Imagine having a nightmare that never ends. One that even in the daytime brings up a deep-seated fear no matter what is happening. As scary as that may seem, it is a reality for victims of bullying. As children, they live through the ordeal, but as time goes on, bullying can have lifelong effects. They can feel the same pain over and over again. A perfect illustration of this is with former Miami Dolphins player Jonathan Martin. His dilemma shows how bullying can affect a child throughout his entire life.
The Jonathan Martin and Richie Incognito case has been in the news for weeks. The recently released investigative report by Ted Wells points out how Martin was bullied as an adult, but it sheds light on his mindset because it details how Martin was also bullied as a child. The report details text messages Martin sent to his mother and father. In one text, Martin writes about being bullied in middle school and high school. He goes into detail about never fighting back and how that affected his self-image. It was this same low self-opinion that he would carry into adulthood.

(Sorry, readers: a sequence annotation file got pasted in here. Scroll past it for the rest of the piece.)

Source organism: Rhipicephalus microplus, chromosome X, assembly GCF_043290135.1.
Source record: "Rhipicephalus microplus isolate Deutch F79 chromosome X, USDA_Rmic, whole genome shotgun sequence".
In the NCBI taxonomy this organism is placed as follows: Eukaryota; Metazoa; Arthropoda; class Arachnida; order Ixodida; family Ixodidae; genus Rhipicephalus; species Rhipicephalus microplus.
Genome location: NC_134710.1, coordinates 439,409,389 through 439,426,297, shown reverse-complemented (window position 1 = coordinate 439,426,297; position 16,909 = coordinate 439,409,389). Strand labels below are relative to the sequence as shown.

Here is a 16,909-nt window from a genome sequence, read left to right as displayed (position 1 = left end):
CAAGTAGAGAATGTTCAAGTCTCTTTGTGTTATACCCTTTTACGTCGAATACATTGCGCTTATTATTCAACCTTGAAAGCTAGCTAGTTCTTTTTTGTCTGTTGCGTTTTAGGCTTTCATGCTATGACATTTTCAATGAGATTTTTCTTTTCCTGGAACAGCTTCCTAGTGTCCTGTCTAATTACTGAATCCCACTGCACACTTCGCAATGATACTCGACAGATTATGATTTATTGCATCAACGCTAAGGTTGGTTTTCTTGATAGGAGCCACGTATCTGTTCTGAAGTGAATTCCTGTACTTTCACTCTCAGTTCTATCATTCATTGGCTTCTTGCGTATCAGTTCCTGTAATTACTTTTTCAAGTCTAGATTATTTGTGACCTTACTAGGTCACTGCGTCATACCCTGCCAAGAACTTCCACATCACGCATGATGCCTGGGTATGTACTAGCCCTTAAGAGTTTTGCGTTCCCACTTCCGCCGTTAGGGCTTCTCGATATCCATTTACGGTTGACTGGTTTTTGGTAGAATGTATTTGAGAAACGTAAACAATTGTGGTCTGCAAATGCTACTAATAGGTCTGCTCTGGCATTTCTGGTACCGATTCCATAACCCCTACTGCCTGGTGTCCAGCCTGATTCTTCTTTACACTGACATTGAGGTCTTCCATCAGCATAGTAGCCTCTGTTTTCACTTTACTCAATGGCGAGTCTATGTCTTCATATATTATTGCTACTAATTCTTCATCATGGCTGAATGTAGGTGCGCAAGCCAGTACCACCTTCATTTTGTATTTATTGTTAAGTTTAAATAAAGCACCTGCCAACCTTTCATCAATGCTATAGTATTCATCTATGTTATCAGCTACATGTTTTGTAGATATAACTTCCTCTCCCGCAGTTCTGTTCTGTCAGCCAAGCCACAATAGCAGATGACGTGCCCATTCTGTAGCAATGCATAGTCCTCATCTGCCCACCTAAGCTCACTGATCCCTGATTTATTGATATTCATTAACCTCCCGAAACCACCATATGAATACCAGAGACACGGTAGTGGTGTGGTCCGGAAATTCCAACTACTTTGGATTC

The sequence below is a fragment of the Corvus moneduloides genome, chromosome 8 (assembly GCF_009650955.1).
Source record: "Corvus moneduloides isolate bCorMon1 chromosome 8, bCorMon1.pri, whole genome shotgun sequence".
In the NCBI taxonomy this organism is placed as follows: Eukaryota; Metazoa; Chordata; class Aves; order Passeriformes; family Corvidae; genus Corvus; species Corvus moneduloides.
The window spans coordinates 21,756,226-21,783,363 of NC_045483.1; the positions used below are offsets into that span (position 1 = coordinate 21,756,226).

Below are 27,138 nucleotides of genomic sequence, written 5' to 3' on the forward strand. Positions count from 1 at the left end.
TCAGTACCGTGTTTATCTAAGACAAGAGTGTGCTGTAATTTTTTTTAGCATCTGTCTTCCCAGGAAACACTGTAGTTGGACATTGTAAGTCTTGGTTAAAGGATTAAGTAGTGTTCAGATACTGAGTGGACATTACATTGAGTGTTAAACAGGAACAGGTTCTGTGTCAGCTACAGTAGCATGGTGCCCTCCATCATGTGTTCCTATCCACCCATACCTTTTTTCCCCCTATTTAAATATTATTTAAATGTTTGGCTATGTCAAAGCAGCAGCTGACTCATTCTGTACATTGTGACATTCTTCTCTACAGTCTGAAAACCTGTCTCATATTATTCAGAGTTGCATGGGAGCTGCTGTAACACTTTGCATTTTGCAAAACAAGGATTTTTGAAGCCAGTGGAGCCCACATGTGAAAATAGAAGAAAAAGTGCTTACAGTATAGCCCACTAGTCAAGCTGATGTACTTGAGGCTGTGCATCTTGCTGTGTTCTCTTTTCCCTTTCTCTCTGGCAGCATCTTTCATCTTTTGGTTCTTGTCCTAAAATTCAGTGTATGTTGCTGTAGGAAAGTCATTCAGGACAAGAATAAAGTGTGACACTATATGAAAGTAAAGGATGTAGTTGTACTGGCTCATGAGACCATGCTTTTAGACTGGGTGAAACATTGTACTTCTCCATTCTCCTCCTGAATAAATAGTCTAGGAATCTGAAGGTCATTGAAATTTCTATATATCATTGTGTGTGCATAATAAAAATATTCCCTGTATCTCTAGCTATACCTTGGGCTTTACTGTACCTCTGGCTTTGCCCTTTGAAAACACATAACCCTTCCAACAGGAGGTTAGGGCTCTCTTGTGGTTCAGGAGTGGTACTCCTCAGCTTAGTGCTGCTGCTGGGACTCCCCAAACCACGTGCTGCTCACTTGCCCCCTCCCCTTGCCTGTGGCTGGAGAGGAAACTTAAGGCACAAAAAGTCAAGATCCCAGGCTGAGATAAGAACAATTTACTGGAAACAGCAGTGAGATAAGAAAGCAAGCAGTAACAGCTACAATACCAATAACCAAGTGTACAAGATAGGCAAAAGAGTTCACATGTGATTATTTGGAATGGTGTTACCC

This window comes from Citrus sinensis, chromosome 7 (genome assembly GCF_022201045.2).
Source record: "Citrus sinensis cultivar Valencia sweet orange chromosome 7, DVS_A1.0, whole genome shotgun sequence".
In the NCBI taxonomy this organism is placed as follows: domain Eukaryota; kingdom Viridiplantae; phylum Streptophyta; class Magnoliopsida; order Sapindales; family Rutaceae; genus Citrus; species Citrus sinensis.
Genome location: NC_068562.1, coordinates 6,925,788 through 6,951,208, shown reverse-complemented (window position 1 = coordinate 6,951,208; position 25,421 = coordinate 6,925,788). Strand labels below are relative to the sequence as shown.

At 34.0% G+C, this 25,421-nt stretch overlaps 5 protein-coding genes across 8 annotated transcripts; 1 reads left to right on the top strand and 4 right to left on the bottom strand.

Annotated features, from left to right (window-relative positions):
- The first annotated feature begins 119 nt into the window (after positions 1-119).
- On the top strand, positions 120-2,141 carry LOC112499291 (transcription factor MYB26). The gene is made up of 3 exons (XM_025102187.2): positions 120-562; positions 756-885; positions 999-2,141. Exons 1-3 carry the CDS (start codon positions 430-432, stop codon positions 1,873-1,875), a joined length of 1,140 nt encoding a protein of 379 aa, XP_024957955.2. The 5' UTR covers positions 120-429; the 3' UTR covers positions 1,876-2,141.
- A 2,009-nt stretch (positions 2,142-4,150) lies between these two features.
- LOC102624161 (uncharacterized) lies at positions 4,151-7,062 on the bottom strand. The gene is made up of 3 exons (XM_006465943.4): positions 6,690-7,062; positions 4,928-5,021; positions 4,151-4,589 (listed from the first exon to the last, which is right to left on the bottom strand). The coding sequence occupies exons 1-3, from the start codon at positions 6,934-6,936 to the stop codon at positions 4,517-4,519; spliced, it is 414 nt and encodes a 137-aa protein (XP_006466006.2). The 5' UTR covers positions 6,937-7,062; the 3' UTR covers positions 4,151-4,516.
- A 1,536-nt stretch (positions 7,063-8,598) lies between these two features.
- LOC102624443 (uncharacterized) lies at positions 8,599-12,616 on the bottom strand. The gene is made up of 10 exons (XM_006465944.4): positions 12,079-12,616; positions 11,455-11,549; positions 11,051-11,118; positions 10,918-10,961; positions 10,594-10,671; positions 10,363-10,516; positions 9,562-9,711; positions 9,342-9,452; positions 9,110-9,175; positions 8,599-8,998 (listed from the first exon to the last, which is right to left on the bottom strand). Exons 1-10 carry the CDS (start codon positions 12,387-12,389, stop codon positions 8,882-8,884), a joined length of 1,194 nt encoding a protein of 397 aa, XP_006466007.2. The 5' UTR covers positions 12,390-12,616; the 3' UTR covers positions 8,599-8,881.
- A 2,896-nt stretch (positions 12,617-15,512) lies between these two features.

Martin would go on to describe the bullying he suffered as a child, which links directly to the harassment he faced as an adult. He exhibited depression, low self-image and social awkwardness as an adult that most likely stems from his mistreatment during childhood.
It is clear that Martin needed help as a child when he was being bullied. Now, as an adult, he must do the work to cast off the memories of bullying so that he can have a happy and productive life. The effects that stem from childhood bullying can be a horrendous thing to deal with throughout life.
In the 2011 documentary, Bully, there are several heart-wrenching cases of day-to-day bullying. There were real consequences for the victims and even for the bullies themselves. The film sought to lead an effort to make bullying a part of the national debate, complete with initiatives for taking compelling action.
Warning signs that a child may be bullied:
- Unexplained bruises or cuts
- Belongings damaged or torn
- Reluctance to go to school or attend school activities
- Suffers from low self-image
- Appears moody or sad after getting home from school
- Complains of stomachaches or headaches
What to do if bullying is suspected:
Talk with the child. Keep the lines of communication open by letting the child know there are concerned adults who are willing to look out for his welfare.
Talk with the child’s teacher
Ask teachers if they notice possible bullying in school and on the playground. Ask them to communicate with other adults working in the school about possible solutions to bullying, and how to approach doling out consequences.
Based on published reports, it is possible that bullying can affect children throughout their lives. It is best to stop the bullying before it inflicts damage that will likely carry through adulthood.
Opinion by Tony Bowers